SUBSCRIPT_BEYOND_COUNT Your program references a nested table or varray element using an index number larger than the number of elements in the collection. To handle other Oracle errors, you can use the OTHERS handler. WHEN OTHERS THEN -- handles all other errors ROLLBACK; END; -- exception handlers and block end here The last example illustrates exception handling, not the effective use of INSERT statements. Defining Your Own PL/SQL Exceptions PL/SQL lets you define exceptions of your own.
The technique is: Encase the transaction in a sub-block. Types Of Exceptions In Oracle For example, the following GOTO statement is illegal: DECLARE pe_ratio NUMBER(3,1); BEGIN DELETE FROM stats WHERE symbol = 'XYZ'; SELECT price / NVL(earnings, 0) INTO pe_ratio FROM stocks WHERE symbol = CASE_NOT_FOUND None of the choices in the WHEN clauses of a CASE statement is selected, and there is no ELSE clause.
In PL/SQL, the pragma EXCEPTION_INIT tells the compiler to associate an exception name with an Oracle error number.
That lets you refer to any internal exception by name and to write a specific handler for it. Syntax for Procedures The syntax for the Named System Exception in a procedure is: CREATE [OR REPLACE] PROCEDURE procedure_name [ (parameter [,parameter]) ] IS [declaration_section] BEGIN executable_section EXCEPTION WHEN exception_name1 THEN DECLARE ---------- sub-block begins past_due EXCEPTION; BEGIN ... Oracle Raise_application_error NO_DATA_FOUND ORA-01403 The SELECT statement returned no rows or referenced a deleted element in a nested table or referenced an initialized element in an Index-By table.
In procedural statements, VALUE_ERROR is raised if the conversion of a character string into a number fails. (In SQL statements, INVALID_NUMBER is raised.) ZERO_DIVIDE Your program attempts to divide a number The above program displays the name and address of a customer whose ID is given. The runtime system raises them implicitly (automatically). User-defined exceptions must be raised explicitly by RAISE statements, which can also raise predefined exceptions.
So, only an OTHERS handler can catch the exception. unless you used the pragma EXCEPTION_INIT to associate the exception name with an Oracle error number, in which case SQLCODE returns that error number and SQLERRM returns the corresponding error message. For example, the following GOTO statement is illegal: DECLARE pe_ratio NUMBER(3,1); BEGIN DELETE FROM stats WHERE symbol = 'XYZ'; SELECT price / NVL(earnings, 0) INTO pe_ratio FROM stocks WHERE symbol = VALUE_ERROR ORA-06502 An arithmetic, conversion, truncation, or size-constraint error.
CASE 2: Then I modified the unnamed block so it did two good inserts and then called a stored procedure that did two good inserts and ended with one 'bad' - If a stored subprogram exits with an unhandled exception, PL/SQL does not roll back database changes made by the subprogram. dbms_output.put_line(TO_CHAR(v_TimeStamp, 'DD-MON-YY HH24:MI:SS')); dbms_output.put(' Module: ' || p_Module); dbms_output.put(' Error #' || p_SeqNum || ': '); dbms_output.put_line(v_ErrorMsg); -- Output the call stack. If ex_name_1 was raised, then statements_1 run.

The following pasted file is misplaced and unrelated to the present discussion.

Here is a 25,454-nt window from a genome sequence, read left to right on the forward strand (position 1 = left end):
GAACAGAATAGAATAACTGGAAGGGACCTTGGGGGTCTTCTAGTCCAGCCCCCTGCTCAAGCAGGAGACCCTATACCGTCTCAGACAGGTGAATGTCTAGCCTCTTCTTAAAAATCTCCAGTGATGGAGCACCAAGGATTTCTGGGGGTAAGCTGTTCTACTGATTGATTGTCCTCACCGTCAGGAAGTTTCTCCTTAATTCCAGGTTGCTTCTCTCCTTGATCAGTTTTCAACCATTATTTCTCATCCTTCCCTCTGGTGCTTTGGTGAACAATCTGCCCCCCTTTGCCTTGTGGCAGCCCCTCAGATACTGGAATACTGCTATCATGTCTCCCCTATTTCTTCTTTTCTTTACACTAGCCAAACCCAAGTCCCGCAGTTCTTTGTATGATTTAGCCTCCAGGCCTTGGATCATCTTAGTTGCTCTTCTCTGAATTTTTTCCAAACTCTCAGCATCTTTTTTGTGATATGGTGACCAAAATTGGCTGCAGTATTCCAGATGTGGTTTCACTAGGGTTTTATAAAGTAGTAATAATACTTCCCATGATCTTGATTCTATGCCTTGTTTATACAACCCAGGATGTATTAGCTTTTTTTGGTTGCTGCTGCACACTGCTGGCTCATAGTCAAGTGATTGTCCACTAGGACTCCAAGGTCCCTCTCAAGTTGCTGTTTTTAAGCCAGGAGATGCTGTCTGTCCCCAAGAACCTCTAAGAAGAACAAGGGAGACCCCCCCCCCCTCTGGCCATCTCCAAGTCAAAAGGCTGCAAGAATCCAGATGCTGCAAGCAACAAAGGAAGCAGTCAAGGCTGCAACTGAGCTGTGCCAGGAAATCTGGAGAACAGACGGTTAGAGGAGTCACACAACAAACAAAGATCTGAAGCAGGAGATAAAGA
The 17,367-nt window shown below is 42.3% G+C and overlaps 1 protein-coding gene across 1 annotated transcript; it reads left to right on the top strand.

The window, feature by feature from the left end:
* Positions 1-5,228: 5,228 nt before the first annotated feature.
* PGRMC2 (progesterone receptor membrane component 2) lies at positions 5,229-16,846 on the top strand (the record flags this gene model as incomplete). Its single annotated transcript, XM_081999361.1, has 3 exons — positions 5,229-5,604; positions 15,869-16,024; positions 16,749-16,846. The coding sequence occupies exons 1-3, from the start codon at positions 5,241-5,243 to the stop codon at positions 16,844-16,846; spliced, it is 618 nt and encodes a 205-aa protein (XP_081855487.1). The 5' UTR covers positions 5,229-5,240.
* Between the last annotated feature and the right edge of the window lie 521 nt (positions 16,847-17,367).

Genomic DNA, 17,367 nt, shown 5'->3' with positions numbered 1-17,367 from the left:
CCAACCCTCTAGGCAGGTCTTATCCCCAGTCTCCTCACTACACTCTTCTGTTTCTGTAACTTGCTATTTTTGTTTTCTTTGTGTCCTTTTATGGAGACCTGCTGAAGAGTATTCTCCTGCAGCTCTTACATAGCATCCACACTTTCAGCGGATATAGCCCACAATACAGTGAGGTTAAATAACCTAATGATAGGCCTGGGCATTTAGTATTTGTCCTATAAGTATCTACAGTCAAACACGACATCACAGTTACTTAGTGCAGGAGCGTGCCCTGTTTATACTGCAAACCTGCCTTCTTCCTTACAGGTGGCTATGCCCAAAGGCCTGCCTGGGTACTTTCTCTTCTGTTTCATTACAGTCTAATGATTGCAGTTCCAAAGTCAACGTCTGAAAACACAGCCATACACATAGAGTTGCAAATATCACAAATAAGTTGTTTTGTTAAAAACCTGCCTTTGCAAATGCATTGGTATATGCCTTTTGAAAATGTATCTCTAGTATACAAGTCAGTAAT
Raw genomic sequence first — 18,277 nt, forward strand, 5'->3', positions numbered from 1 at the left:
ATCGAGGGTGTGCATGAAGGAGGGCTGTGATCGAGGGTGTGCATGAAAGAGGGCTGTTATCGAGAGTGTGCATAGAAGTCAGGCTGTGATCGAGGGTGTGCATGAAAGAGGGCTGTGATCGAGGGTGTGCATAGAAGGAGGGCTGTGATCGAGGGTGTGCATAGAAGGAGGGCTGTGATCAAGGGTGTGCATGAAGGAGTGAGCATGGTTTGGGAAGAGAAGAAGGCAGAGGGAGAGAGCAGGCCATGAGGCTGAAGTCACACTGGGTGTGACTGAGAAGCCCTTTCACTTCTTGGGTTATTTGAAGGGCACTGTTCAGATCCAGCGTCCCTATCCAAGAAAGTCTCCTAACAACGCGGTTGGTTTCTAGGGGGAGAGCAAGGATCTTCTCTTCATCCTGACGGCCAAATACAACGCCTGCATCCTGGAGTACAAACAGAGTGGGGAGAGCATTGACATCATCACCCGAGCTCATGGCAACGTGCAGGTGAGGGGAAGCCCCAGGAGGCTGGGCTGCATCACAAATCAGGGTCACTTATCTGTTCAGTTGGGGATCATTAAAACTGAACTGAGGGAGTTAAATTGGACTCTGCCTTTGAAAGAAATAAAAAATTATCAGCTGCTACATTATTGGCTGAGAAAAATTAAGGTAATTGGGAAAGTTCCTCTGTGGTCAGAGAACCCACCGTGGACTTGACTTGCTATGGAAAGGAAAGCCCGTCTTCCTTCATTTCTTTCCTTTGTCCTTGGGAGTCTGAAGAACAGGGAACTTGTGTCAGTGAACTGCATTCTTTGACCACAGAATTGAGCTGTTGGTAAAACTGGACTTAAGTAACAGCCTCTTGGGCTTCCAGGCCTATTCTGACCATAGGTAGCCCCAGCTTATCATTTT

EXCEPTION WHEN NO_DATA_FOUND THEN INSERT INTO errors VALUES ('Error in statement ' || stmt); END; Copyright © 1996, 2002 Oracle Corporation. Everything got rolled back. Have your exception handlers output debugging information. All Rights Reserved.
You cannot use SQLCODE or SQLERRM directly in a SQL statement. The FETCH statement is expected to return no rows eventually, so when that happens, no exception is raised. Place the statement in its own sub-block with its own exception handlers. Table 11-2 summarizes the exception categories.
ZERO_DIVIDE 01476 1476 It is raised when an attempt is made to divide a number by zero. For example, you might define an exception named insufficient_funds to flag overdrawn bank accounts. SELECT ... Example 11-11 Reraising Exception DECLARE salary_too_high EXCEPTION; current_salary NUMBER := 20000; max_salary NUMBER := 10000; erroneous_salary NUMBER; BEGIN BEGIN IF current_salary > max_salary THEN RAISE salary_too_high; -- raise exception END IF;
So, your program cannot open that cursor inside the loop. Although you cannot anticipate all possible errors, you can plan to handle certain kinds of errors meaningful to your PL/SQL program. Note: An internally defined exception with a user-declared name is still an internally defined exception, not a user-defined exception.